So I went home and opened AYS Raleigh, and wrote to David about a week later...I understood what he was saying.  There is a lot of the practice that I am at ease with, and I’ve been teaching for a while, and have been apprenticing with David, so I feel at ease with much of that as well.  I have probably the most supportive family and network of friends to help with the nuts and bolts of running a yoga school.  So yes, there is room for me to up the ante, ask more of myself...work harder.  

And that work over the past few months has made me more focused in practice and teaching, taken me closer to my authentic path, and rewarded me with strength and the warm feeling that I have had an accomplished year, rather than a rough one.  I feel ready to take on more - bring it on 2016 :-)

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Sanyama Saturday January 9, 2016

Happy New Year!

This first part of the new year is traditionally a time for resolutions.  The Google definition of resolution? 

res·o·lu·tion
ˌrezəˈlo͞oSH(ə)n/
noun
1.
a firm decision to do or not to do something.
"she kept her resolution not to see Anne any more"
synonyms: intention, resolve, decision, intent, aim, plan; More
2.
the action of solving a problem, dispute, or contentious matter.
"the peaceful resolution of all disputes"
synonyms: solution to, answer to, end to, ending to, settlement of, conclusion to
"a satisfactory resolution of the problem"

So...a firm decision to do or not do something...Ok...that's easy. I have lots of ideas of things I should and should not do in the new year.  More writing is one...so here I am...writing.  And I'd like to do this regularly, so I'll resolve to write about the week each Saturday...ideas and thoughts that come up during practice and teaching, and inspirations I draw from my teacher and fellow students and teachers.  And maybe I'll include some writing around the second definition - the action of solving a problem, dispute or contentious matter. That seems completely appropriate, seeing how most of what we are doing on our mats is just that :-)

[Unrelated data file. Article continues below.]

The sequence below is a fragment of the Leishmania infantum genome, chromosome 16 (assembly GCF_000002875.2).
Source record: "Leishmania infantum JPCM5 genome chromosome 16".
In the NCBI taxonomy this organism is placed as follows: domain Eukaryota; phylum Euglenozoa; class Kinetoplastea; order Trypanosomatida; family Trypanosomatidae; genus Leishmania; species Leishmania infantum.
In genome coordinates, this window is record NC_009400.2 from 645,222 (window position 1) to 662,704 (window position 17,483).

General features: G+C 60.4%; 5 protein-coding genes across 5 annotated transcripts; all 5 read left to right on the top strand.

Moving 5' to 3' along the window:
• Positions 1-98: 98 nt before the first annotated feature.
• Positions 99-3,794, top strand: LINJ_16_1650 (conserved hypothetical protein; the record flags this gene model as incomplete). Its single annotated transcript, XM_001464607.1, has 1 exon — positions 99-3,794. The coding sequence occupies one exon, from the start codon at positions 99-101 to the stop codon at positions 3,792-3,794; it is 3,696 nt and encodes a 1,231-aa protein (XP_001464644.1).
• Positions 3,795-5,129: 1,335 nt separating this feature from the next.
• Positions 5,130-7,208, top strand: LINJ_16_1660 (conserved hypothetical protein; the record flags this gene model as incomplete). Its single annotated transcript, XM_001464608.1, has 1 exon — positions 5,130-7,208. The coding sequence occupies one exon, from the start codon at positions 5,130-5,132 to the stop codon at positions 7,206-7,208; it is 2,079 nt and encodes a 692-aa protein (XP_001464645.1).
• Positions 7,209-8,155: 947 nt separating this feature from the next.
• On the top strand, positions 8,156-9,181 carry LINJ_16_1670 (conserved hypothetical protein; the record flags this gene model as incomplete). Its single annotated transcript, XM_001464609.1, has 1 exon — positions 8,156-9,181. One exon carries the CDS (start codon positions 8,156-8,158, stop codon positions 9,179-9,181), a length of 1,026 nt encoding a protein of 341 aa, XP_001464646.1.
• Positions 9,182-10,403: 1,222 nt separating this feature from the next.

Now for a name, or theme for this weekly writing...well...Saturday Sanyama comes to mind, so I looked that up as well:

Samyama (from Sanskrit संयम saṃ-yama—holding together, tying up, binding, integration). Combined simultaneous practice of Dhāraṇā (concentration), Dhyāna (meditation) & Samādhi (union). A tool to receive deeper knowledge of qualities of the object.

Ok...this seems to fit as well.  The above definition is from Wikipedia, and fits with what I know of the practice from my teacher, David Garrigues.  At the end of each day of his In-Depth Studies he gives us time to reflect on and practice the techniques he has given us throughout the day and week.  It really does help to integrate it all, so that it doesn't just fade away once I am back to my same old routine.  

So Saturday Sanyama it is...I'm looking forward to sharing what I am able to grasp from my practice and each week.  It may not always be profound or deep, but something :-)

Cheers to a new year, and to all there is to learn over the coming months!

Stacy